Day 14-1. Gjerda to Nigardsbreen and back.
Distance Cycled 10 km. Lots of standing around and a short ice walk.
We awoke to less roar from the river and the sound of rain on the tent and the wing. In fact the river was very noticeably quieter than the night before, was noticeably lower than the day before and had turned from the beige colour of the day before to the normal green. The change was quite dramatic. Today we wanted to take an icewalk and had decided on the family walk. This should not be too taxing for our day off.
It turned out to be a day of rushing and then waiting around. We rushed up to the glacier centre after hurridly buying sunglasses that we ended up not needing. We discovered that we were too late to do the eleven thirty walk so paused in the cafe. After a rushed cuppa and some cake where Stan tried to remove the pedal click plates from the shoes (cracking some tooth enamel in the process) we rushed off up the hill to try to get to the twelve thirty family walk. We then discovered the 'rate determining step' in this tourist experience. If you don't fancy the walk to the glacier you take a boat for NOK30 per person. However it can only take twenty-four people at a time and organised blue ice walks get priority.
So we ended up waiting for about an hour, thus missing the twelve thirty family walk. We finally arrived at the other side to find we still needed to walk a further fifteen minutes to the point where we had to wait for the guided tour. This was not a shining example of good organisation as there was no shelter anywhere. Ho hum. Still on the plus side Stan could bug Damae and vice versa and the glacier was really very impressive indeed. What was most surprising was the lack of scale in the views. The glacier is huge, and the little dots on this picture looking like ants on the ground are people. I managed to find one of the longer ice walks on its way up and as you can see the photo is filled with glacier and not much else. The glacier reminded me of a Dr Who or Blake's 7 set from the 70's, it really did look like painted pale blue expanded polystyrene. On the way up to the starting point I looked back down the valley and found some more interesting shapes in the rock walls, and took the chance to photograph the glacier again now that we were much closer to it.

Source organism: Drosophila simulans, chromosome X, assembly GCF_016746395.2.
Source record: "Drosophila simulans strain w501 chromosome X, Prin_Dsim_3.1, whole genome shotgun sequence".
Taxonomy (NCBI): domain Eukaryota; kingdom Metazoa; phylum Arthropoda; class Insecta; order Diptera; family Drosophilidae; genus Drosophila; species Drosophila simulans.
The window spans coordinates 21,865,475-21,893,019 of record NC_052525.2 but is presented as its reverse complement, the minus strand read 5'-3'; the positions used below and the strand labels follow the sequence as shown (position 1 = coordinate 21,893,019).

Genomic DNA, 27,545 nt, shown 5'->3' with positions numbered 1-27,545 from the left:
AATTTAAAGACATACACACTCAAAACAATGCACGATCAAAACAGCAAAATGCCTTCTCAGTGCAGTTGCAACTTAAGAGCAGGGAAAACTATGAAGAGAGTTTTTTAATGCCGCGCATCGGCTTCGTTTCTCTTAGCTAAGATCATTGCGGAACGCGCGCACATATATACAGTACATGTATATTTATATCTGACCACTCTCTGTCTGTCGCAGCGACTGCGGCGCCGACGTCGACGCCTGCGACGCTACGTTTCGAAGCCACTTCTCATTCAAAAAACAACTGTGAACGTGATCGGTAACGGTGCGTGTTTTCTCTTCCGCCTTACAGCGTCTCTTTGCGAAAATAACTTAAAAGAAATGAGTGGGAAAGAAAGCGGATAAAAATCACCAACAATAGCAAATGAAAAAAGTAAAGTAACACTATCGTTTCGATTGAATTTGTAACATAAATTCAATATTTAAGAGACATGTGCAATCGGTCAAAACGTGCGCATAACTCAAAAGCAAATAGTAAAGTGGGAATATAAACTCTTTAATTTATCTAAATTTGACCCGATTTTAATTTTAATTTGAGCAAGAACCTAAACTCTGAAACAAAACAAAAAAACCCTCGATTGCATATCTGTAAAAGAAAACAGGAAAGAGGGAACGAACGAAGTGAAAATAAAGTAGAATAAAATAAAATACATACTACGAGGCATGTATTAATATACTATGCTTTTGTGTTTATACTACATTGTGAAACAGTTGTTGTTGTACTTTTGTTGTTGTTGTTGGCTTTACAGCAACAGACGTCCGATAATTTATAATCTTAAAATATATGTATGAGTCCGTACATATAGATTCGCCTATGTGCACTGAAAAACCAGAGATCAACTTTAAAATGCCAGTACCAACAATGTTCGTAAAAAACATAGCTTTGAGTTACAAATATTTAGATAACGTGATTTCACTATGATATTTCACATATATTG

Once at the start point we were relieved of monies for doing the walk, given basic crampons that fitted in the instep of our shoes and then slowly roped together. We were being turned into a very long snake with children being placed between two adults. Then after all this rushing around and waiting we were finally off. The walk was only going to last an hour, and after the first few steps we realised we would not be going that far for a couple of reasons. One was that being roped together meant you had to not only pay attention to where you were putting your feet but also keep an eye on the person in front of you and the person behind you. The second thing we noticed was that it was bloody hard work walking on ice. In order to get purchase on the ice we had to stamp our feet with every step. So much for a rest day we chuckled.
The walk turned out to be interesting and enjoyable and I for one had no worries about heights and drops. We stopped often enough to be able to take pictures. After a relatively short distance we all turned around snake fashion and started back down the 'hill'. The nice views changed with the minute as today was a mix of sunshine and showers, in fact it would have been less interesting if it had been a fine day or raining all the time. The valley walls showed signs of the scraping of the glacier over the years, which fascinated me, as did the landscape almost without scale and the glacier itself. All in all the walk was a great taster for the longer blue ice walks for some other trip in the future.